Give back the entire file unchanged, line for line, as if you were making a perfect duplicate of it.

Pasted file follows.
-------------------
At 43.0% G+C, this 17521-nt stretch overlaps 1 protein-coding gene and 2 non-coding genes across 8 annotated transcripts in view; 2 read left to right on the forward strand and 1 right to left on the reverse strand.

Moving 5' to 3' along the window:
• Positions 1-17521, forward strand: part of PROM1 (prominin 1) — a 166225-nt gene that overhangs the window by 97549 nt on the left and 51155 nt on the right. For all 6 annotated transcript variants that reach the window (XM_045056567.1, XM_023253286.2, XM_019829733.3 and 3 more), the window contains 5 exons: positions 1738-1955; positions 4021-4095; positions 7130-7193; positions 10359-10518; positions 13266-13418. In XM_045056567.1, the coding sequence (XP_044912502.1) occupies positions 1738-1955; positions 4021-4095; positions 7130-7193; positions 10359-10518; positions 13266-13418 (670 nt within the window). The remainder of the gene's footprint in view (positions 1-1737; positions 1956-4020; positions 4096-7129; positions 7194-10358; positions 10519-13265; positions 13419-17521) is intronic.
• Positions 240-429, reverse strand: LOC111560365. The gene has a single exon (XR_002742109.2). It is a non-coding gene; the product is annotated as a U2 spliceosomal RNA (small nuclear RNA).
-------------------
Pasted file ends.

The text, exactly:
At 43.0% G+C, this 17521-nt stretch overlaps 1 protein-coding gene and 2 non-coding genes across 8 annotated transcripts in view; 2 read left to right on the forward strand and 1 right to left on the reverse strand.

Moving 5' to 3' along the window:
• Positions 1-17521, forward strand: part of PROM1 (prominin 1) — a 166225-nt gene that overhangs the window by 97549 nt on the left and 51155 nt on the right. For all 6 annotated transcript variants that reach the window (XM_045056567.1, XM_023253286.2, XM_019829733.3 and 3 more), the window contains 5 exons: positions 1738-1955; positions 4021-4095; positions 7130-7193; positions 10359-10518; positions 13266-13418. In XM_045056567.1, the coding sequence (XP_044912502.1) occupies positions 1738-1955; positions 4021-4095; positions 7130-7193; positions 10359-10518; positions 13266-13418 (670 nt within the window). The remainder of the gene's footprint in view (positions 1-1737; positions 1956-4020; positions 4096-7129; positions 7194-10358; positions 10519-13265; positions 13419-17521) is intronic.
• Positions 240-429, reverse strand: LOC111560365. The gene has a single exon (XR_002742109.2). It is a non-coding gene; the product is annotated as a U2 spliceosomal RNA (small nuclear RNA).